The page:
During the 1999 Tour de France, Lance Armstrong returned four test samples that contained traces of corticosteroids. The International Cycling Union not only knew about the positive tests, but also accepted a retroactively dated therapeutic use exemption (TUE) for a cream that Armstrong was said to be taking for saddle sores. The UCI claims it did not know the TUE was backdated.
Although one of the positive tests was already publicly known, The Independent reports that UCI has confirmed it in fact knew about four positive tests from that competition. Armstrong admitted earlier this year that his TUE had been backdated.
However, things actually get worse for the UCI. The organization retested those samples six years later, in 2005, to find that they also contained blood-boosting EPO. Since the B samples had been destroyed over that period, Armstrong could not be charged with a doping offense.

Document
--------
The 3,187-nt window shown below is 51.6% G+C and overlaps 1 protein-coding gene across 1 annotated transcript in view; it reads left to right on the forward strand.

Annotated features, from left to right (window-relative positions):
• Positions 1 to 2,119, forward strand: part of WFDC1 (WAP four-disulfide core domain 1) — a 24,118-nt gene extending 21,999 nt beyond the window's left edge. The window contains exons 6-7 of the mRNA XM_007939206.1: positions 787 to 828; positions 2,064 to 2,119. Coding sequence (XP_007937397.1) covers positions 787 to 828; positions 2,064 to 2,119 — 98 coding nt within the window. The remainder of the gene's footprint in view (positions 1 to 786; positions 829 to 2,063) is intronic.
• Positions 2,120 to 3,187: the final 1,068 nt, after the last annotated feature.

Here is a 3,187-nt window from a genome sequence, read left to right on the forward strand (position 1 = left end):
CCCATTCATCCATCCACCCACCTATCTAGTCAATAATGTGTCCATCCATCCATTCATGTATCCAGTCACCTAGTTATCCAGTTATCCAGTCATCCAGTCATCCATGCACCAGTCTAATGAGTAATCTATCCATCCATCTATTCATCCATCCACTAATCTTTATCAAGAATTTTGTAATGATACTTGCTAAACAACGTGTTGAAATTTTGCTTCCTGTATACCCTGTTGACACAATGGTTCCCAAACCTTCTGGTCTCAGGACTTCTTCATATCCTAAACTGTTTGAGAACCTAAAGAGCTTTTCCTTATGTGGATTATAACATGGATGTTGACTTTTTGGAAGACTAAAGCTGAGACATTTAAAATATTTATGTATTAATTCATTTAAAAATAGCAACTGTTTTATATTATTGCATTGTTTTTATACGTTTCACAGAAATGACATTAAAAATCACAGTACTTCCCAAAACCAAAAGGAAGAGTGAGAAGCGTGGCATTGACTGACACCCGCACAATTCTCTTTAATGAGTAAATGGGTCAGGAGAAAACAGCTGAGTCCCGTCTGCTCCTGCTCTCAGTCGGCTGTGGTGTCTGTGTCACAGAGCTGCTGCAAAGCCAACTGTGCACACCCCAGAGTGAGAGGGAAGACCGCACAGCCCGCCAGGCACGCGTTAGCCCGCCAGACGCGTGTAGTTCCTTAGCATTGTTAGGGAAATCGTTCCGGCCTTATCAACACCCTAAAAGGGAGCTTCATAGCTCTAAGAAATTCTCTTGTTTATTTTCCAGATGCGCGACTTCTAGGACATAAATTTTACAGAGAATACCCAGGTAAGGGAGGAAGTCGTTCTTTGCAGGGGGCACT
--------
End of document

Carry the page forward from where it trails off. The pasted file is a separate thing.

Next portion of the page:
After an internal memo leaked that revealed the UCI had known about the additional positive tests, and the 2005 retests, the organization released a statement.
“It should be stressed that this case was handled knowing only the facts which were apparent at that time,” reads the statement. “For example, the UCI did not know that the medical certificate handed over to Dr. Schattenberg, a member of UCI’s anti-doping commission, in July 1999 had been post-dated. Armstrong only admitted this during his interview with Oprah Winfrey, which was broadcast on 17 January 2013.”
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